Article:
The common yew or taxus baccata is the only hedging conifer native to Europe and the UK and is therefore often referred to as the English yew or the European yew. It is also one of the most popular hedging plants in our part of the world, as it has a number of qualities that make it the ideal species for formal hedging purposes. Its growth habit is dense and compact and its slow growth rate – no more than 20 centimetres per year – causes a common yew hedge to retain its shape for a long time. In fact, due to this growth rate, taxus baccata can even be used for topiary. The common yew is a true evergreen hedging classic that will thrive in just about any European garden.
Planting and Maintaining a Common Yew Hedge
While taxus baccata is renowned for the fact that it does not grow very fast, it is worth nothing that a common yew grows up to 35 centimetres per year during the first three years after planting. Therefore, a young common yew hedge may require bi-annual pruning. It should also be watered frequently immediately after planting. When the plants mature, their growth rate slows down significantly, they do not require as much water and the pruning frequency can be limited to once a year. It does tolerate hard pruning, however, and can even be cut back to old wood. The common yew can reach an age of well over 400 years if maintained properly.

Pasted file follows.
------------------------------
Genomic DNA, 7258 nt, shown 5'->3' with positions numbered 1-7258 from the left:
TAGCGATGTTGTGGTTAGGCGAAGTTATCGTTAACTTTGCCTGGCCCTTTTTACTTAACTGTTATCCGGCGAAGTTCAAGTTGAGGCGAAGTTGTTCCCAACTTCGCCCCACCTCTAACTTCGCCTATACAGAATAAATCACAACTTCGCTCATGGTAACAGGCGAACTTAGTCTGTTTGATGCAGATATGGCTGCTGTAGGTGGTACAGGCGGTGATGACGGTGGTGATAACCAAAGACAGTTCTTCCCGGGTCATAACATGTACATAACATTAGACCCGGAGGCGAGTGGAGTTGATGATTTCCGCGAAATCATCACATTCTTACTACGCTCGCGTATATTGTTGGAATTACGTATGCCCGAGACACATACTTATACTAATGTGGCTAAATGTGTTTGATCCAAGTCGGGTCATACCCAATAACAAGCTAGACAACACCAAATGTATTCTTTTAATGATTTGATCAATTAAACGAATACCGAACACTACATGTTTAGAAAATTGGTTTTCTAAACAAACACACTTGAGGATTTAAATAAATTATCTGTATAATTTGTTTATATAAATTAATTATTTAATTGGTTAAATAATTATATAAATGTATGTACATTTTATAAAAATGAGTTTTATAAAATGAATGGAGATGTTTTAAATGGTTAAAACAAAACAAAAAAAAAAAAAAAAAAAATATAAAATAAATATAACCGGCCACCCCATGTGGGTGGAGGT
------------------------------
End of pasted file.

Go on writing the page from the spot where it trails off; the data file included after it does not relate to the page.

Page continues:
Preparing your Garden for a Common Yew Hedge
Keeping in mind that the English yew is in fact a hedging conifer, it is important to note that it does not like standing in a soil that is too wet. Even during their younger years, when they need more water than after becoming established, it is important to plant a common yew hedge in a soil that allows the water to drain. If your garden contains a heavy clay soil, it is still possible to plant a yew hedge, provided that you take serious measures to drain the soil. If you take these precautions prior to planting your English yew hedge, maintaining it will simply be a breeze. In the unlikely event that your taxus baccata hedge becomes overgrown, you can easily rejuvenate it by cutting it back to its bare wood.
Shaping your Common Yew Hedge
The common yew is often used to grow a highly formal conifer hedge and therefore trimmed twice a year in order to clearly define its rectangular shape. As it does not grow very fast, one annual pruning session is enough to keep your English yew hedge from growing out of control. In the autumn, the common yew will produce berries with a striking red colour, but these are often removed in order to maintain a formal appearance. One thing to keep in mind, however, is that almost all the parts of taxus baccata are highly poisonous to all mammals. But you can allow the berries to stay on for the birds, if you don’t mind a slightly less formal hedge.